Agency meets its clients needs in the ever-changing world of technology
Mastering the constantly changing world of technology while balancing those changes with clients’ needs keeps the Maris West & Baker advertising agency vital.
The Jackson-based agency was founded in 1970, and the Gordon Marks agency merged with it in 1990. Peter Marks, a third-generation advertising executive, is president of Maris West & Baker.
“Things are changing so fast. We try to stay on top of technology to find the best solutions for our clients,” Marks said.
“We can’t use the latest technology if it doesn’t suit our clients. The bottom line is: how efficient is it for our clients?”
Marks, a Jackson Ad Club Silver Medal winner like his father and grandfather, says digital technology is a matter of getting the right message to the right person at the right time with very little waste.
“Digital has its place, but we will always have print, radio and television; all of it will compliment each other.”
He also affirms that the agency is in the people business.
“Even with changing technology we will still have face-to-face contact with our clients,” he said. “We will keep clients and get new ones because they trust us. We’ve found that to be a successful formula.”
Creative successes at MWB this year include the brand change of Newk’s Express Café to Newk’s Eatery with a new logo.
“It’s fun to go from planning and research to a brand update as we did with Newk’s,” Marks said.
“The senior staff who worked on it included Keith Fraser, Marc Leffler and Randy Lynn.”
The agency won five national Addys, which Marks says is rare in Mississippi.
“We’ve also done creative work with the Shack Up Inn in the Delta and have some exciting new clients in the contract phase,” he added.
Branding is a large part of what the MWB team does for clients. Tim Mask has been with the agency 13 years and serves as vice president in charge of brand planning and development. He says the changing technology is making his job more interesting but harder with more clutter and more channels.
“Branding has always been a big part of advertising. The thing that’s changed is the way we communicate the message and attributes of branding,” he said. “What made a good brand way back when is what makes a good brand now.”
The proliferation of broadband and the ever increasing access to web-based mobile devices ensures that brands must fight against many messages to be heard.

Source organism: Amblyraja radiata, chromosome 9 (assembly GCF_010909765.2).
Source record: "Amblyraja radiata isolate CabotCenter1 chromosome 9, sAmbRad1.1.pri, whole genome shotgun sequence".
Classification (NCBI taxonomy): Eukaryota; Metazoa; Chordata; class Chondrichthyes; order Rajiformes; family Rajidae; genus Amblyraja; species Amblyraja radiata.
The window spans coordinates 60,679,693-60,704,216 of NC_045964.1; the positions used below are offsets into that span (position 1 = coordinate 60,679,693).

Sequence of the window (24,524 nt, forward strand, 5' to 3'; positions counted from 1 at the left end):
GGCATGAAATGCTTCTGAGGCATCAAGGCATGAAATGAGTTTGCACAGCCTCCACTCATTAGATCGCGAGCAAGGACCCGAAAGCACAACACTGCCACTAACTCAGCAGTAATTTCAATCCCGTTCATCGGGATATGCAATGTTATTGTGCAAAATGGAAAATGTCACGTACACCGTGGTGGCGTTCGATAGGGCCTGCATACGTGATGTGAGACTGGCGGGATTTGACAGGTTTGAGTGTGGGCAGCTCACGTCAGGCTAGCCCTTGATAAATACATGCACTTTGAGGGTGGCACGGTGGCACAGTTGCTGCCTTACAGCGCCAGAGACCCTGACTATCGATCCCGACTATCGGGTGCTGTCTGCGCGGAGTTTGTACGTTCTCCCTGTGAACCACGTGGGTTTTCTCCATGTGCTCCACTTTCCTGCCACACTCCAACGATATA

“The interactive market is more accountable because it’s easier to track — we can capture the information and track it, and we can micro target messages to audiences in a way that’s almost scary,” Mask believes.
“At some point everyone is involved in it. That’s the way the industry is going. There’s been more change in the last 10 to 15 years than in the past 50 years and that’s exciting.”
With mobile technology greatly used by young people, the MWB agency has its share of young people on staff. A 24 year old is in charge of social media for clients. However, Marks points out that older staff are keeping up to date with workshops and continuing education.
Among the agency’s proudest moments is their work on Mississippi’s anti-tobacco campaign.
“We were able to contribute to one of the most recognized state-run programs in the country, and we know it’s had a very positive impact and has saved money in health care costs,” Marks said. “We’re really proud of that.”
They’ve also been involved in the immunization and better nutrition health care initiatives. “It’s tough to change social norms, but it makes us feel good to be a part of the effort,” Marks added.
The agency made a decision to be a Mississippi agency and part of the state’s creative economy.
“We think our state and all we have to offer has been a well-kept secret,” Marks said. “We have a lot of good agencies in the state, and there’s good work being created that’s cutting edge with less costs.”
To sign up for Mississippi Business Daily Updates, click here.
Top Posts & Pages
- Host families prepare for Mississippi Braves’ season
- PHIL HARDWICK: When will Mississippi change its culture?
- Ridgeland property rights tussle is expected to have wide impact
- JOSH MABUS — Mississippi’s Healthcare: Not a quality problem, a marketing problem
- Mississippi takes an incentives licking, keeps on ticking
- (VIDEO) ALAN TURNER: Wilson says he’s ready for elected office
- Choctaws' new hospital nearing completion
- Bill would open hospital meetings, expand records access
- Mississippi furniture makers on rebound with more exports